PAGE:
On November 10, 2021, AAI hosted its 15th annual Private Antitrust Enforcement Conference featuring experts and thought-leaders from across the antitrust community, including enforcement, advocacy, and academia. The panel “Class Certification in Antitrust Cases: All or Nearly All?” explored plaintiff and defense perspectives on legal and economic issues that arise at the class certification stage of an antitrust class action when the proposed class includes members who may not have been injured by the defendant’s conduct. The panelists discussed how the presence of potentially uninjured class members raises questions regarding the legal standards plaintiffs must meet to satisfy Rule 23, the plaintiff’s burden of proof, various procedural devices judges have been using recently, and the design and implementation of plaintiffs’ and defendants’ econometric techniques.
Among other things, the panelists considered what makes a plaintiff’s classwide econometric evidence of antitrust impact sufficiently reliable and capable of proving impact to all or virtually all class members, which has become important to satisfying the predominance requirement of Rule 23. They also discussed different plaintiff- and defense-side perspectives on how to accommodate the requirement that common issues predominate over individual issues “at trial,” and how to predict whether individualized defenses, if they exist, are likely to be litigated at trial. They also discussed variations across circuit courts, and an overall lack of clarity, on what it means for judges to conduct a “rigorous analysis” at class certification, without holding “mini-trials.” Finally, the panelists considered recent procedural innovations by courts, including the use of live expert hearings with direct and cross examination.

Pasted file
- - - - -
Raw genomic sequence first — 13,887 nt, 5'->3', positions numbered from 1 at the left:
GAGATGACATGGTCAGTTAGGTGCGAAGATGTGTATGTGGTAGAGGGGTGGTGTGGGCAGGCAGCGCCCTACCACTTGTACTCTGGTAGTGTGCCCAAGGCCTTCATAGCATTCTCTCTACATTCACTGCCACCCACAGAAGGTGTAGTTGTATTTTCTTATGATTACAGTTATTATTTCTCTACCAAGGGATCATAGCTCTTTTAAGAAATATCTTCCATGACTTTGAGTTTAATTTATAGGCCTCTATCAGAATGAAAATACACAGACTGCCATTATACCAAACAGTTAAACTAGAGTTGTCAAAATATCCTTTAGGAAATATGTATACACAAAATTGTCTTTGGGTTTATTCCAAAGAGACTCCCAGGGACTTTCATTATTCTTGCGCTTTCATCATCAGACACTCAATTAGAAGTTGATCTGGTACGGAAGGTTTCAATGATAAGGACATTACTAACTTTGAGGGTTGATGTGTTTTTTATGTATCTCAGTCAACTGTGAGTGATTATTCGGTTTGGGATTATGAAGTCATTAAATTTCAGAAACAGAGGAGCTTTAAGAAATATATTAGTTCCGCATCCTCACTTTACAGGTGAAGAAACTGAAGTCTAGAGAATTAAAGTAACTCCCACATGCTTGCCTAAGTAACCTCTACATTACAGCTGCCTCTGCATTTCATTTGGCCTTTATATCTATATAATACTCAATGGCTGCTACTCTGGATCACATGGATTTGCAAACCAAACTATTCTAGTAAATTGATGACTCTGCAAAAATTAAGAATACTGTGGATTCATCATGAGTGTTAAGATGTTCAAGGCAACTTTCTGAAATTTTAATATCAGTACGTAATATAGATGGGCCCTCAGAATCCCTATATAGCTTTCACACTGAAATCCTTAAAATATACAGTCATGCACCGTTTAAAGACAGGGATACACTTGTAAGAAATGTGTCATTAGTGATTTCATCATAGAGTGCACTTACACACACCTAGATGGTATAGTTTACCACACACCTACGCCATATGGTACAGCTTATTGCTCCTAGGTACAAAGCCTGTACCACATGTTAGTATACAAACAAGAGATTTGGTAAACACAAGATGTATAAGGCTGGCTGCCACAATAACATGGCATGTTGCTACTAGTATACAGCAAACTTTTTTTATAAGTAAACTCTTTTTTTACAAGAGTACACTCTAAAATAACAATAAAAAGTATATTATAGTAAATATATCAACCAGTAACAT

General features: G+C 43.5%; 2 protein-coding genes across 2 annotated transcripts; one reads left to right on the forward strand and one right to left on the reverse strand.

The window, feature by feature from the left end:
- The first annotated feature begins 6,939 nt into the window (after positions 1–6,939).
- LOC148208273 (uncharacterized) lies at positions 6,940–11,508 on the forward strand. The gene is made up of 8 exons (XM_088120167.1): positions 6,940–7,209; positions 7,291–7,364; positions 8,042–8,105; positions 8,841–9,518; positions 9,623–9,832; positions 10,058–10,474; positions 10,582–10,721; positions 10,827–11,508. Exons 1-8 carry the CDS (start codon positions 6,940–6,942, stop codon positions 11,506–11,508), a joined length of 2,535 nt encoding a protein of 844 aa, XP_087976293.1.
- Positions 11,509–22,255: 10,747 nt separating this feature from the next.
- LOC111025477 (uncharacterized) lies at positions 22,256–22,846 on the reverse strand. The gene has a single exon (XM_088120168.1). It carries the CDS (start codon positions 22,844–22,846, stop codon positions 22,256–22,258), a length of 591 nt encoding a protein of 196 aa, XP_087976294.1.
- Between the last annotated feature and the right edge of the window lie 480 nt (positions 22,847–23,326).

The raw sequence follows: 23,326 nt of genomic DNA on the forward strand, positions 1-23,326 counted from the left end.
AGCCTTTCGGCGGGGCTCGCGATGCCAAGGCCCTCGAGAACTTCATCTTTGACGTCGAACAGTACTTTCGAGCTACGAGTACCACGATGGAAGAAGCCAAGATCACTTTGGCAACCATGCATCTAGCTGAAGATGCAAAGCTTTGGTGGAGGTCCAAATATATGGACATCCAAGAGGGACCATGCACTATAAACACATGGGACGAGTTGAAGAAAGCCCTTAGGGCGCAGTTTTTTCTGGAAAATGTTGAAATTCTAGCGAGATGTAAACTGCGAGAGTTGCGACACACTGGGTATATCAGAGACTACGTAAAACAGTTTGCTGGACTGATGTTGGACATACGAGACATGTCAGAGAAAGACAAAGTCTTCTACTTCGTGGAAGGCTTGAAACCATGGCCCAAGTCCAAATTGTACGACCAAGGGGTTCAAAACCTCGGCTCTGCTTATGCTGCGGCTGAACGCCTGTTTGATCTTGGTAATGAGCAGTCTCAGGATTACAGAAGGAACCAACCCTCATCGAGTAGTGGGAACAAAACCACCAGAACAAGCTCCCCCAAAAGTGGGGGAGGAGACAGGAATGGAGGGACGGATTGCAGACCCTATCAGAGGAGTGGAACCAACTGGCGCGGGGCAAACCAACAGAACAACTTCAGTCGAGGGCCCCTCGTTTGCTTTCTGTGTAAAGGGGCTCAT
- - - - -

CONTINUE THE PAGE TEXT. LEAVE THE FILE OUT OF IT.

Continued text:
Highlights From the Speakers:
Joshua P. Davis, Professor and Director of the Center for Law and Ethics, University of San Francisco School of Law
“I always get troubled by use of the word ‘rigorous’ at class certification, not because I disagree with it, but because it feels like a slogan and not a standard. It’s very hard to IRAC ‘rigorous.’”
Caitlin G. Coslett, Shareholder, Berger Montague PC
“In my view the ‘rigorous analysis’ language the Third Circuit has adopted is really meant to tell district courts that you cannot throw up your hands and say I’m not going to grapple with the defense criticisms of plaintiff’s regression—you have to make an attempt to rigorously analyze them and address the defense arguments in the written opinion.”
Jennifer L. Giordano, Partner, Latham & Watkins, LLP
“Just surviving Daubert is not enough. We all know that the class certification standard is more rigorous than that. But where that line is, I think, is subject to debate.”
Jamie McClave Baldwin, President, Infotech Consulting
“It’s very important for the experts to be involved in the day-to-day details. If you’ve been involved and your hands are dirty with the data, or if you’re removed and just overseeing ‘the minions’ working on your behalf, then it will show during live testimony.”